Time series COVID-19 circa 26 April 2020 by Dean Luis Dumlao, PhD

April 28, 2020
The first case of positive COVID-19 in the Philippines was detected on 30 January and the first death was reported on 1 February. The number of cases remain two for the rest of February. With both cases being non-Filipinos, it seemed that the Philippines will not be hit by what was still then an epidemic.
 
On 6 March, the cumulative number of cases doubled to four and then on 9 March more than quintupled to 23. When the World Health Organization (WHO) elevated the epidemic to a pandemic on 11 March, the cases in two days more than doubled to 48. By then, it was already obvious that the country will be hit hard. On 17 March, when the enhanced community quarantine (ECQ) became effective in the whole of Luzon, there were already 186 cases.

While the cumulative number of cases will only increase, the key to further understand the data is to look at the additional cases per day i.e. the first difference or the first integration in economics parlance. Still, the number of cases fluctuates daily. In finance and in time series, scientists and practitioners try to understand erratic series of numbers by smoothening the data using moving averages (MA). For example, stock market players often use MA to eliminate idiosyncratic changes and capture the long run trend or the secular movement of stock prices and indices. Known examples of applying the MA on COVID-19 include the New York Times 5-day MA and John King of CNN’s 7-day MA. Suppose we use halfway of the one to fourteen days of incubation COVID-19 in accordance to WHO which conveniently translates to a 7-day MA or 1-week MA.
 
The number of incidences and admittances to the hospital began to increase at an increasing rate on March 20. On 3 April, the incidences and admittances per day peaked at 316 and 171, respectively. On 5 April, the incidences and admittances per day declined to 261 and 143, respectively, on 6 April increased to 302 and 162, and then decreased for four consecutive days. On 7 April, it has become statistically official that we have passed the apex of incidences and admittances per day. 7 April was also the date that the number of recoveries then at five per day started to pick up. It was also the date that President Duterte decided to extend the ECQ to 30 April.


A key scientific question was whether the incidences and admittances per day would move in cycles or permanently decline. It turned out that these will cyclically decline. These numbers will continue to decline and reach what mathematicians call the local minimum on 10 April with 168 and 91 incidences and admittances per day, respectively. On 13 April, for the first time, the number of recoveries per day at 24 topped the number of deaths per day at 22. On the same day, the incidences and admittances per day became statistically officially on the upswing again; this is mere proof that the decision to extend the ECQ about a week before was right.

On 15 April, the 7-day MA number of deaths per day peaked at 24. On 17 April, the incidences and admittances per day reached its new peak or what mathematicians call the local maximum with 241 and 126, respectively. On 19 April, the incidences and admittances per day would be statistically officially on a downswing and the number of recoveries per pay which stood at 54 peaked.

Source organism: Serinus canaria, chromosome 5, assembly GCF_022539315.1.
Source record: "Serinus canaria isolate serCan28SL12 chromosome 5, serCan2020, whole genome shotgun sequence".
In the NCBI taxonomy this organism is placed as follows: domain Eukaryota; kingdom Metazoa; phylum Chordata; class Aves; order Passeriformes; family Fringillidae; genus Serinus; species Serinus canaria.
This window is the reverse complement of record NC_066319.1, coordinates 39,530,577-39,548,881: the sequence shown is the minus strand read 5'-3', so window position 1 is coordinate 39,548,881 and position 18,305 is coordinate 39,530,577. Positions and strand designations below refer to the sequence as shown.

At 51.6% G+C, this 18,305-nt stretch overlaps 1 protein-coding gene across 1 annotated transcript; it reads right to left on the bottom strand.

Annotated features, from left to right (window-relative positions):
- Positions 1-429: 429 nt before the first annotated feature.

On 22 April, it became statistically official that recoveries per day mysteriously goes on down swing. If people were getting infected by the hundreds the past twenty to thirty days, they should sooner or later either recover or die. But given that the deaths per day tops at 24, either infected people remain sick for extended periods of time, number of recoveries have not been correctly reported, or that recoveries will cyclically increase.
 
 On 24 April, President Duterte decided to extend the ECQ further to 15 May. On that day, for the first time, the recoveries per day at 42 is greater than the admittances per day at 39. If trends remain which is still uncertain, it will mark the peak when hospitals are most distressed. After that, the net number of patients in hospitals will start to decline. It will be the day our medical front liners’ work will start to “ease” for lack of better term. 
 
The number of active COVID-19 positives will peak and decline from then on when the sum of the number of new deaths and new recoveries become greater than the number of new incidences. It should be an inevitable event. As the number of new deaths decline, the condition in which the number of COVID-19 positives will decline is for the number of new recoveries to go up. But as the number of new recoveries has mysteriously gone down, there is still no credible way to predict when the number of active COVID-19 will start to decline. 
 
Finally, the healing process of the nation will begin when the number of new recoveries become greater than the number of new incidences which should also be an inevitable event. That will happen when the number of new incidences declines which is cyclically declining, and the number of new recoveries goes up but as stated has mysteriously gone down. Until such time that the number of new recoveries go up statistically and conclusively, one cannot predict when the process of healing will begin.

 
 
Note: Positions taken are author’s and is not necessarily that of the John Gokongwei School of Management, Ateneo de Manila University.